As for the future, of course, it’s one thing to say that ‘spreads are unsustainable and so are government yields’ and it’s quite another to forecast just how and when a more economically sustainable environment will take effect. It could be years. The same caution applies for an end to the overpricing of issues with a minimum rate guarantee. There could be a reversal, particularly if either Trump’s international trade policies or the economic damage wreaked by the coronavirus approaches the gloomier extreme of current forecasts. And, of course, I could be just plain wrong about the sustainability of the current environment.

On the other hand, I will pass on my observation that international interest in the Canadian preferred share market is increasing, as other Floating Rate indices globally are doing much better. Consider, for example the Solactive Australian Bank Senior Floating Rate Bond Index, which “provides exposure to the largest and most liquid floating rate debt securities issued by selected Australian banks. The index is comprised of investment grade floating rate debt securities denominated in AUD and calculated as a Total Return Index” (LINK although the index constituents currently all have a remaining term of less than five years), and the S&P U.S. Floating Rate Preferred Stock Index.

Yields on preferred shares of all stripes are extremely high compared to those available from other investments of similar quality. As I told John Heinzl in an eMail interview in late November, 2018, the best advice I can offer investors remains Shut up and clip your coupons!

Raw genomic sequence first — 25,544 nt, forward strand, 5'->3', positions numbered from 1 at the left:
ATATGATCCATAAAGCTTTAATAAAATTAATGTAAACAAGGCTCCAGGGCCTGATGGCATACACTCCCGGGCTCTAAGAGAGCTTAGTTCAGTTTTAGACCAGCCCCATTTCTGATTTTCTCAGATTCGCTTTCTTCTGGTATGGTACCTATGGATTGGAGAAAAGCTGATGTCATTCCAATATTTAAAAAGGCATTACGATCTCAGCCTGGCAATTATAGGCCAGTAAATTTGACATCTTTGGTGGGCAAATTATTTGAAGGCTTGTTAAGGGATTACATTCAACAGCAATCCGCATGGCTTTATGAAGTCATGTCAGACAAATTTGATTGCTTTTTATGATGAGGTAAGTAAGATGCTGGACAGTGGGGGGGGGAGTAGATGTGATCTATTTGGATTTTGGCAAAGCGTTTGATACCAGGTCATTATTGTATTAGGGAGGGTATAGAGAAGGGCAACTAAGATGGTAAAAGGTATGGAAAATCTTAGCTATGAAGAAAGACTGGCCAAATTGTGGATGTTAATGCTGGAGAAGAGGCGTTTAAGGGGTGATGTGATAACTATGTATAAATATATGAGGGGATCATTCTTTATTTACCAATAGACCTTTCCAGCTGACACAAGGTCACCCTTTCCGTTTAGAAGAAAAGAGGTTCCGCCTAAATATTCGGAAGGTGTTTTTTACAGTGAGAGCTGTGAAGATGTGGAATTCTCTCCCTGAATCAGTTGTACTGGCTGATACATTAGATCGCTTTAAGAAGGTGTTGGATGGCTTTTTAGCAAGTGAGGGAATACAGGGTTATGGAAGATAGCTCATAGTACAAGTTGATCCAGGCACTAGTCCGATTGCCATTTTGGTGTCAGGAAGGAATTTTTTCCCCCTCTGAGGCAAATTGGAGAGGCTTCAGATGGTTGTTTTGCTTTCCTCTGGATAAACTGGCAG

I think that a broad, sustainable rally in FixedResets will require higher five-year Canada yields (or a widespread expectation of them), since paradigm shifts generally require a trigger (a Wile E. Coyote moment, as they say!) … and although I’m sure this will happen eventually, it would be foolish to speculate on just when it will happen.

Calculation of MAPF Sustainable Income Per Unit
Month NAVPU Portfolio
June, 2007 9.3114 5.16% 1.03 5.01% 1.3240 0.3524
September 9.1489 5.35% 0.98 5.46% 1.3240 0.3773
December, 2007 9.0070 5.53% 0.942 5.87% 1.3240 0.3993
March, 2008 8.8512 6.17% 1.047 5.89% 1.3240 0.3938
June 8.3419 6.034% 0.952 6.338% 1.3240 $0.3993
September 8.1886 7.108% 0.969 7.335% 1.3240 $0.4537
December, 2008 8.0464 9.24% 1.008 9.166% 1.3240 $0.5571
March 2009 $8.8317 8.60% 0.995 8.802% 1.3240 $0.5872
June 10.9846 7.05% 0.999 7.057% 1.3240 $0.5855
September 12.3462 6.03% 0.998 6.042% 1.3240 $0.5634
December 2009 10.5662 5.74% 0.981 5.851% 1.1141 $0.5549
March 2010 10.2497 6.03% 0.992 6.079% 1.1141 $0.5593
June 10.5770 5.96% 0.996 5.984% 1.1141 $0.5681
September 11.3901 5.43% 0.980 5.540% 1.1141 $0.5664
December 2010 10.7659 5.37% 0.993 5.408% 1.0298 $0.5654
March, 2011 11.0560 6.00% 0.994 5.964% 1.0298 $0.6403
June 11.1194 5.87% 1.018 5.976% 1.0298 $0.6453
September 10.2709 6.10%
1.001 6.106% 1.0298 $0.6090
December, 2011 10.0793 5.63%
1.031 5.805% 1.0000 $0.5851
March, 2012 10.3944 5.13%
0.996 5.109% 1.0000 $0.5310
June 10.2151 5.32%
1.012 5.384% 1.0000 $0.5500
September 10.6703 4.61%
0.997 4.624% 1.0000 $0.4934
December, 2012 10.8307 4.24% 0.989 4.287% 1.0000 $0.4643
March, 2013 10.9033 3.87% 0.996 3.886% 1.0000 $0.4237
June 10.3261 4.81% 0.998 4.80% 1.0000 $0.4957
September 10.0296 5.62% 0.996 5.643% 1.0000 $0.5660
December, 2013 9.8717 6.02% 1.008 5.972% 1.0000 $0.5895
March, 2014 10.2233 5.55% 0.998 5.561% 1.0000 $0.5685
June 10.5877 5.09% 0.998 5.100% 1.0000 $0.5395
September 10.4601 5.28% 0.997 5.296% 1.0000 $0.5540
December, 2014 10.5701 4.83% 1.009 4.787% 1.0000 $0.5060
March, 2015 9.9573 4.99% 1.001 4.985% 1.0000 $0.4964
June, 2015 9.4181 5.55% 1.002 5.539% 1.0000 $0.5217
September 7.8140 6.98% 0.999 6.987% 1.0000 $0.5460